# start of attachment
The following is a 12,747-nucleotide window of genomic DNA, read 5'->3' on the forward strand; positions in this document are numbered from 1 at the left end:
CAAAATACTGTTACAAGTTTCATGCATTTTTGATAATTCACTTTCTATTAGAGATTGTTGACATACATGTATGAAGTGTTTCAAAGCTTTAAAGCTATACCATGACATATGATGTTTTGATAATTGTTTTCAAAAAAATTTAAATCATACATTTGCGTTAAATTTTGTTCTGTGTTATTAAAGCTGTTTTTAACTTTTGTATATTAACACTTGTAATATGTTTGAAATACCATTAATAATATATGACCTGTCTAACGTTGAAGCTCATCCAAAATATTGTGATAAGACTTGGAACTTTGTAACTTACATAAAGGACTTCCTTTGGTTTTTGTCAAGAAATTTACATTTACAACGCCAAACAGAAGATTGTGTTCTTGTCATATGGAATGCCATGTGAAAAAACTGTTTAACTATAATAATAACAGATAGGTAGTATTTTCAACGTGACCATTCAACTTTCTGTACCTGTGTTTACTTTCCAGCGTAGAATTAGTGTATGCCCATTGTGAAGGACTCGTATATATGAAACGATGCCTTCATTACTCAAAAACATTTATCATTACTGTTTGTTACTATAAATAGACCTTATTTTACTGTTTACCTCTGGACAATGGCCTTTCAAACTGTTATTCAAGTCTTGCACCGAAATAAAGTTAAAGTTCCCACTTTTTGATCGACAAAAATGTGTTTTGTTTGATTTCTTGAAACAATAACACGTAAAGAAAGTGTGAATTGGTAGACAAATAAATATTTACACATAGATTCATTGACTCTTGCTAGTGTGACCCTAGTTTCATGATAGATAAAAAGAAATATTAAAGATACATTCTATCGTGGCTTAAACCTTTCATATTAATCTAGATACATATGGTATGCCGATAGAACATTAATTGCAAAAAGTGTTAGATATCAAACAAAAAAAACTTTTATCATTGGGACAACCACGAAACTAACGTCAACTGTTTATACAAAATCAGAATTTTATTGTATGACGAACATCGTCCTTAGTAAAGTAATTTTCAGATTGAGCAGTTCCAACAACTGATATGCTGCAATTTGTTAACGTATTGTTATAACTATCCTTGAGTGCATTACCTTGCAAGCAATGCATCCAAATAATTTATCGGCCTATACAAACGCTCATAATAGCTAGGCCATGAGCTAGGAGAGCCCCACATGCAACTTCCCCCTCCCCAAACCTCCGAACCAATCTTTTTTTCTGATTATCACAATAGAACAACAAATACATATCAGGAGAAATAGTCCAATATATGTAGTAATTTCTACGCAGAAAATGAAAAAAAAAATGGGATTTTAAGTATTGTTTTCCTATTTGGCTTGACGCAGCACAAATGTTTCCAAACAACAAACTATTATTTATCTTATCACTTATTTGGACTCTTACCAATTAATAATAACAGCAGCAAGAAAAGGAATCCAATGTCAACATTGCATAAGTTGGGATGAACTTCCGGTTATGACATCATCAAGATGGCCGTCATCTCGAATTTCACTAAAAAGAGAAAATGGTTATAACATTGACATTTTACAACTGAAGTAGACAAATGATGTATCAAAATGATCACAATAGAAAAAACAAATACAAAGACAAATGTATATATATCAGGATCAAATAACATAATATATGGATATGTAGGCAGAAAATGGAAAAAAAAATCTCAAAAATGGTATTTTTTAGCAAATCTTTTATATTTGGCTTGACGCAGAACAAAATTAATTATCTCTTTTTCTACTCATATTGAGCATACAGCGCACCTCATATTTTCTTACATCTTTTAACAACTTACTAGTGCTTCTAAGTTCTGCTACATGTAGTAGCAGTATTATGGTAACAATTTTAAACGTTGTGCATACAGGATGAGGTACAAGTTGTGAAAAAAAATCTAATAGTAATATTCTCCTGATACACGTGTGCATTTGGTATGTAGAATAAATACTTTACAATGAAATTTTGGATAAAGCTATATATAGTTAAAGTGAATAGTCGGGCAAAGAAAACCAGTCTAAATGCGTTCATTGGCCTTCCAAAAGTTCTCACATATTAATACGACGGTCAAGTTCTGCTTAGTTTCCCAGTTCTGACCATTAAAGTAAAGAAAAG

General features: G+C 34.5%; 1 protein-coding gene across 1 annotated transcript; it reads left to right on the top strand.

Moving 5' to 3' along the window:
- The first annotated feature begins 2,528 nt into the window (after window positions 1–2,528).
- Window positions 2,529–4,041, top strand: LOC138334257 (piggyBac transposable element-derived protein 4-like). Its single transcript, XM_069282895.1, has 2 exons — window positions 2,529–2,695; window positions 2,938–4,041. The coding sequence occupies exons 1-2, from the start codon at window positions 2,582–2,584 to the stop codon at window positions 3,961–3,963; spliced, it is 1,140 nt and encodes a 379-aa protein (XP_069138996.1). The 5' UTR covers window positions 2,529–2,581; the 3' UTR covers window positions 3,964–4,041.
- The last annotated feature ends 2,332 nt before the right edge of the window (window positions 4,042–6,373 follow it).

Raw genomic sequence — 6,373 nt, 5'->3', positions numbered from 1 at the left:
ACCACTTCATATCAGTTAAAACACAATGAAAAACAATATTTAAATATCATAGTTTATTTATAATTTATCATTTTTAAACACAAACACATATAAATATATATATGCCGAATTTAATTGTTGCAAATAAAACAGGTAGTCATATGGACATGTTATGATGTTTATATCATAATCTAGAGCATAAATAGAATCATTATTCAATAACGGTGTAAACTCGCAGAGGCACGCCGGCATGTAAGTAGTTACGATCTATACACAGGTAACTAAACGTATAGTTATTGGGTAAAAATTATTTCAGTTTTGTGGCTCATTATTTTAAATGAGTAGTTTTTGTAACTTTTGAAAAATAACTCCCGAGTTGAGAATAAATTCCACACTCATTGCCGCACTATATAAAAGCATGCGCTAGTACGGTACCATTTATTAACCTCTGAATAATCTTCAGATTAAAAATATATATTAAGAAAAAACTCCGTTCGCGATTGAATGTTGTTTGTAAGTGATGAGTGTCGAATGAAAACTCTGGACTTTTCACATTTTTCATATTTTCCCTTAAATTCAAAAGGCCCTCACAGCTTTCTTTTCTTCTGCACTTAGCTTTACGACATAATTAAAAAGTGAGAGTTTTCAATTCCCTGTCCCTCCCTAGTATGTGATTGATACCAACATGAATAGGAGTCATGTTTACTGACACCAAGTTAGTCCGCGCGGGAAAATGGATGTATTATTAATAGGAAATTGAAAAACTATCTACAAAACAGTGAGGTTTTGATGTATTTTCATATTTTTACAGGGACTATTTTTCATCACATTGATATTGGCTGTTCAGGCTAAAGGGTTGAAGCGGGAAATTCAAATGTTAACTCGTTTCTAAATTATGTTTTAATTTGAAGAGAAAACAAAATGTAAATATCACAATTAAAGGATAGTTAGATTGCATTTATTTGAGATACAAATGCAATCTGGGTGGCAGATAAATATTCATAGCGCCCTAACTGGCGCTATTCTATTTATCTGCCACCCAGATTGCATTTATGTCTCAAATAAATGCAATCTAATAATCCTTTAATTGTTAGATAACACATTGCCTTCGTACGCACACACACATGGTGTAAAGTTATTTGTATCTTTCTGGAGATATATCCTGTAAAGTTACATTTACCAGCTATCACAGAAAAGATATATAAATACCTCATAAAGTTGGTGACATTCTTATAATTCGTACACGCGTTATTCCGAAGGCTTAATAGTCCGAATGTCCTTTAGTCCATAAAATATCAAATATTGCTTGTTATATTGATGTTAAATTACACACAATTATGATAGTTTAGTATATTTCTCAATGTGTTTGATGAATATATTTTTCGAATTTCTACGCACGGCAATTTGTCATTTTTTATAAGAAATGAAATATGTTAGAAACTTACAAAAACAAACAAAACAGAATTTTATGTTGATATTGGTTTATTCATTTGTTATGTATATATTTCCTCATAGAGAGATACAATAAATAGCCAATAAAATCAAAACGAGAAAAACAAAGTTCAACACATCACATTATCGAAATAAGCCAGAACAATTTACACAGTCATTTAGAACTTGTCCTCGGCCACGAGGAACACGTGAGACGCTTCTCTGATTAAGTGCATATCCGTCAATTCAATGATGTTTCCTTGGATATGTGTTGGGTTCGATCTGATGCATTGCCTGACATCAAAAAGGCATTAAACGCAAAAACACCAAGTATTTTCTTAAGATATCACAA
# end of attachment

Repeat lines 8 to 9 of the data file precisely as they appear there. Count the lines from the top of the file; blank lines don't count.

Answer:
Raw genomic sequence — 6,373 nt, 5'->3', positions numbered from 1 at the left:
ACCACTTCATATCAGTTAAAACACAATGAAAAACAATATTTAAATATCATAGTTTATTTATAATTTATCATTTTTAAACACAAACACATATAAATATATATATGCCGAATTTAATTGTTGCAAATAAAACAGGTAGTCATATGGACATGTTATGATGTTTATATCATAATCTAGAGCATAAATAGAATCATTATTCAATAACGGTGTAAACTCGCAGAGGCACGCCGGCATGTAAGTAGTTACGATCTATACACAGGTAACTAAACGTATAGTTATTGGGTAAAAATTATTTCAGTTTTGTGGCTCATTATTTTAAATGAGTAGTTTTTGTAACTTTTGAAAAATAACTCCCGAGTTGAGAATAAATTCCACACTCATTGCCGCACTATATAAAAGCATGCGCTAGTACGGTACCATTTATTAACCTCTGAATAATCTTCAGATTAAAAATATATATTAAGAAAAAACTCCGTTCGCGATTGAATGTTGTTTGTAAGTGATGAGTGTCGAATGAAAACTCTGGACTTTTCACATTTTTCATATTTTCCCTTAAATTCAAAAGGCCCTCACAGCTTTCTTTTCTTCTGCACTTAGCTTTACGACATAATTAAAAAGTGAGAGTTTTCAATTCCCTGTCCCTCCCTAGTATGTGATTGATACCAACATGAATAGGAGTCATGTTTACTGACACCAAGTTAGTCCGCGCGGGAAAATGGATGTATTATTAATAGGAAATTGAAAAACTATCTACAAAACAGTGAGGTTTTGATGTATTTTCATATTTTTACAGGGACTATTTTTCATCACATTGATATTGGCTGTTCAGGCTAAAGGGTTGAAGCGGGAAATTCAAATGTTAACTCGTTTCTAAATTATGTTTTAATTTGAAGAGAAAACAAAATGTAAATATCACAATTAAAGGATAGTTAGATTGCATTTATTTGAGATACAAATGCAATCTGGGTGGCAGATAAATATTCATAGCGCCCTAACTGGCGCTATTCTATTTATCTGCCACCCAGATTGCATTTATGTCTCAAATAAATGCAATCTAATAATCCTTTAATTGTTAGATAACACATTGCCTTCGTACGCACACACACATGGTGTAAAGTTATTTGTATCTTTCTGGAGATATATCCTGTAAAGTTACATTTACCAGCTATCACAGAAAAGATATATAAATACCTCATAAAGTTGGTGACATTCTTATAATTCGTACACGCGTTATTCCGAAGGCTTAATAGTCCGAATGTCCTTTAGTCCATAAAATATCAAATATTGCTTGTTATATTGATGTTAAATTACACACAATTATGATAGTTTAGTATATTTCTCAATGTGTTTGATGAATATATTTTTCGAATTTCTACGCACGGCAATTTGTCATTTTTTATAAGAAATGAAATATGTTAGAAACTTACAAAAACAAACAAAACAGAATTTTATGTTGATATTGGTTTATTCATTTGTTATGTATATATTTCCTCATAGAGAGATACAATAAATAGCCAATAAAATCAAAACGAGAAAAACAAAGTTCAACACATCACATTATCGAAATAAGCCAGAACAATTTACACAGTCATTTAGAACTTGTCCTCGGCCACGAGGAACACGTGAGACGCTTCTCTGATTAAGTGCATATCCGTCAATTCAATGATGTTTCCTTGGATATGTGTTGGGTTCGATCTGATGCATTGCCTGACATCAAAAAGGCATTAAACGCAAAAACACCAAGTATTTTCTTAAGATATCACAA